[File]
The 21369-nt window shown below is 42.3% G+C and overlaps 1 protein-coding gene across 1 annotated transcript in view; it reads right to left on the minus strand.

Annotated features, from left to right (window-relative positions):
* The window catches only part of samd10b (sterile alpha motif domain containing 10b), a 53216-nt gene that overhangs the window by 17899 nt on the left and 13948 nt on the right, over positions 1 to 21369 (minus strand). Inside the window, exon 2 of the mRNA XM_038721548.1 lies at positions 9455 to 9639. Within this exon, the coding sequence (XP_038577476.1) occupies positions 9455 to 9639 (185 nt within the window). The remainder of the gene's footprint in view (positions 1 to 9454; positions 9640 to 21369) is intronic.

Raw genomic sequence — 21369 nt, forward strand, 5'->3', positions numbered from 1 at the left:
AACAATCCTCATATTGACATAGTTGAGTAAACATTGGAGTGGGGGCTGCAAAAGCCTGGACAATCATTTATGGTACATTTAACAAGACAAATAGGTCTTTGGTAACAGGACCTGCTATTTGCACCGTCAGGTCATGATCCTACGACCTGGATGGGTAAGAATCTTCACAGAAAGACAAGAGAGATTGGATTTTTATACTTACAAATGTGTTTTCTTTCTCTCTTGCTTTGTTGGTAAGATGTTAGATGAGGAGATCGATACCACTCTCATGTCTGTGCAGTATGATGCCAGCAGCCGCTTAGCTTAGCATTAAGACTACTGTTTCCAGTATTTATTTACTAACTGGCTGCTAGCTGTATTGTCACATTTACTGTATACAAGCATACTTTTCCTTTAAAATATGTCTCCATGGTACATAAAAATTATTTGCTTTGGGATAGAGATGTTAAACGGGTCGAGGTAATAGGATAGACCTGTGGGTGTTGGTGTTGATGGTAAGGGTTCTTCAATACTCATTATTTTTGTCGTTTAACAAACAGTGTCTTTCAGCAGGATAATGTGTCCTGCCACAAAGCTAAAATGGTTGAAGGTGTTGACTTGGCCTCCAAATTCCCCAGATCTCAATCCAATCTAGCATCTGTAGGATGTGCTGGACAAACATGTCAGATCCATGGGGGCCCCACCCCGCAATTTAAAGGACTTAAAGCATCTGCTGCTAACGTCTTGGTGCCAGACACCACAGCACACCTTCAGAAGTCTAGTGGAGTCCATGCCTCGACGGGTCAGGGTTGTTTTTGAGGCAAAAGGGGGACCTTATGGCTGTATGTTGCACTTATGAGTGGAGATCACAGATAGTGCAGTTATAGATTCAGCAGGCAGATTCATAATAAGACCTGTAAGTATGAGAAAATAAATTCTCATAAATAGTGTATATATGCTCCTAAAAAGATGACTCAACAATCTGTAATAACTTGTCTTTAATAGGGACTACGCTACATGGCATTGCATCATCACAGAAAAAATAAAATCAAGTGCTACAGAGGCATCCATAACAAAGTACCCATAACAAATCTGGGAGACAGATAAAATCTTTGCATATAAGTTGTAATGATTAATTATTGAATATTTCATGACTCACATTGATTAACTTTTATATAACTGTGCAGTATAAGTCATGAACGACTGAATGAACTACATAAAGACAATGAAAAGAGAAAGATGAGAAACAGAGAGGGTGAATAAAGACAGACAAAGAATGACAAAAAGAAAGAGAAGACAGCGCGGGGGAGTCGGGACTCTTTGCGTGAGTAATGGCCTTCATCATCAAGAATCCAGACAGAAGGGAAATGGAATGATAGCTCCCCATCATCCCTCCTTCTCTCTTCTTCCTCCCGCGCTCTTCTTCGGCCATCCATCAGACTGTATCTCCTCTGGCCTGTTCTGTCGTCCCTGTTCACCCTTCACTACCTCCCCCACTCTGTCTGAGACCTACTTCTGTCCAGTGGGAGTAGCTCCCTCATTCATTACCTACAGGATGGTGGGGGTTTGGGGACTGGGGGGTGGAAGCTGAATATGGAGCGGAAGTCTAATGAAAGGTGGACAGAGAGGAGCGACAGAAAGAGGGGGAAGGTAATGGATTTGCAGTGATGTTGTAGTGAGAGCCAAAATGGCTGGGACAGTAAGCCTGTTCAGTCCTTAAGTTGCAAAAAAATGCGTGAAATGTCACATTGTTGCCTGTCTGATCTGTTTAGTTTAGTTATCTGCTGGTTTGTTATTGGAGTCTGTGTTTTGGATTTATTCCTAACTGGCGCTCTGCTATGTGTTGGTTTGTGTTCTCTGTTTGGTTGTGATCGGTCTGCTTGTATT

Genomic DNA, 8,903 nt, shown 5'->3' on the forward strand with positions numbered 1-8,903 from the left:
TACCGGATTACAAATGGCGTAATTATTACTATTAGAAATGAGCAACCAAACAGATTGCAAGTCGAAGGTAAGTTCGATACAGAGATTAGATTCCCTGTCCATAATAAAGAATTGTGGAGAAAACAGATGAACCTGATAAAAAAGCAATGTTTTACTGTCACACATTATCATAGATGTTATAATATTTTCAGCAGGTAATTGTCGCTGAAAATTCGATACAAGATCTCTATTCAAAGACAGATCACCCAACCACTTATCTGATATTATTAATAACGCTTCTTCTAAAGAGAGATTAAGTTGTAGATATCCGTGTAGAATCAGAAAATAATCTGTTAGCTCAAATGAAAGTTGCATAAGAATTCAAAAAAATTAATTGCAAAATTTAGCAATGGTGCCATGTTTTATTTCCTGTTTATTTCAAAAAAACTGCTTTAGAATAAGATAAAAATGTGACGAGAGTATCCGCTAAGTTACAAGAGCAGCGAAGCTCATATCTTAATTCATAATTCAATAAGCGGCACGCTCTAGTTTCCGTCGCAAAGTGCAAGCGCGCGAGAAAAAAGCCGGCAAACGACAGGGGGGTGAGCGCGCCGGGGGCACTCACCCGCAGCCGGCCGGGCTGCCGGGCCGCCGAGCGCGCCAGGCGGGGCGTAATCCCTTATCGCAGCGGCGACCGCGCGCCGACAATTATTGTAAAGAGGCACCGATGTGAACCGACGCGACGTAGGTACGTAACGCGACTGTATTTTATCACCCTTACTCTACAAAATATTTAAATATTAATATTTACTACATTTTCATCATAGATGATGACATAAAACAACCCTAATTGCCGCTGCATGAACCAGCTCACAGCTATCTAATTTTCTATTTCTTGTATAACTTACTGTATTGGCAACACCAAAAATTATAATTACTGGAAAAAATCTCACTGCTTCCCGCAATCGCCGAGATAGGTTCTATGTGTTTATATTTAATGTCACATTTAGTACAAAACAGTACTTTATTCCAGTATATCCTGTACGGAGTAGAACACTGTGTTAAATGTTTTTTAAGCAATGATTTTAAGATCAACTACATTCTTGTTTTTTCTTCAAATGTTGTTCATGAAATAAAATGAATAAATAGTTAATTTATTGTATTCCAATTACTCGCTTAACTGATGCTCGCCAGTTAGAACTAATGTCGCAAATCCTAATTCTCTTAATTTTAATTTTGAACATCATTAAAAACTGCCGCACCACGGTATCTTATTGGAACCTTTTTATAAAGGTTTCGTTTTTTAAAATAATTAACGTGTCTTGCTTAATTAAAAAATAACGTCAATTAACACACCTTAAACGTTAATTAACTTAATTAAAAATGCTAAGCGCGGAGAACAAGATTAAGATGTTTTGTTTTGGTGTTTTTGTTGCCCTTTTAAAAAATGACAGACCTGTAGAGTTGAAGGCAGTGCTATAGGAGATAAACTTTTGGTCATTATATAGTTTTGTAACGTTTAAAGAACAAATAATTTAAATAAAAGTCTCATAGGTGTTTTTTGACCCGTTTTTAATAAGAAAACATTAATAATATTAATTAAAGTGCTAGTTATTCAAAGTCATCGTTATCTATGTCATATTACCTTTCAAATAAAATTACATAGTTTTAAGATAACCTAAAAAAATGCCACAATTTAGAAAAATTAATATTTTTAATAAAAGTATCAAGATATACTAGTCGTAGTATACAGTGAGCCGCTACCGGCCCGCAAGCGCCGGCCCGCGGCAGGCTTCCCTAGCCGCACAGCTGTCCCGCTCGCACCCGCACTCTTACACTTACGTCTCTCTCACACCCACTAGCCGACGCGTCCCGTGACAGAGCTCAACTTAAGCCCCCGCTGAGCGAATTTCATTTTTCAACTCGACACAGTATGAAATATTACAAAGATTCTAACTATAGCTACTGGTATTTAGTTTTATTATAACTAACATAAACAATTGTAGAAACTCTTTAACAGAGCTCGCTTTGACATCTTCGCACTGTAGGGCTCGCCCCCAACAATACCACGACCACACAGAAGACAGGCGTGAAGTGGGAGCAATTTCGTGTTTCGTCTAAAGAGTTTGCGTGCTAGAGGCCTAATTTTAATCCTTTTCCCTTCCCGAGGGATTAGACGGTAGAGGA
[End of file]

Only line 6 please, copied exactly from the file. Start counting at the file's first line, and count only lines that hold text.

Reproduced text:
Genomic DNA, 8,903 nt, shown 5'->3' on the forward strand with positions numbered 1-8,903 from the left: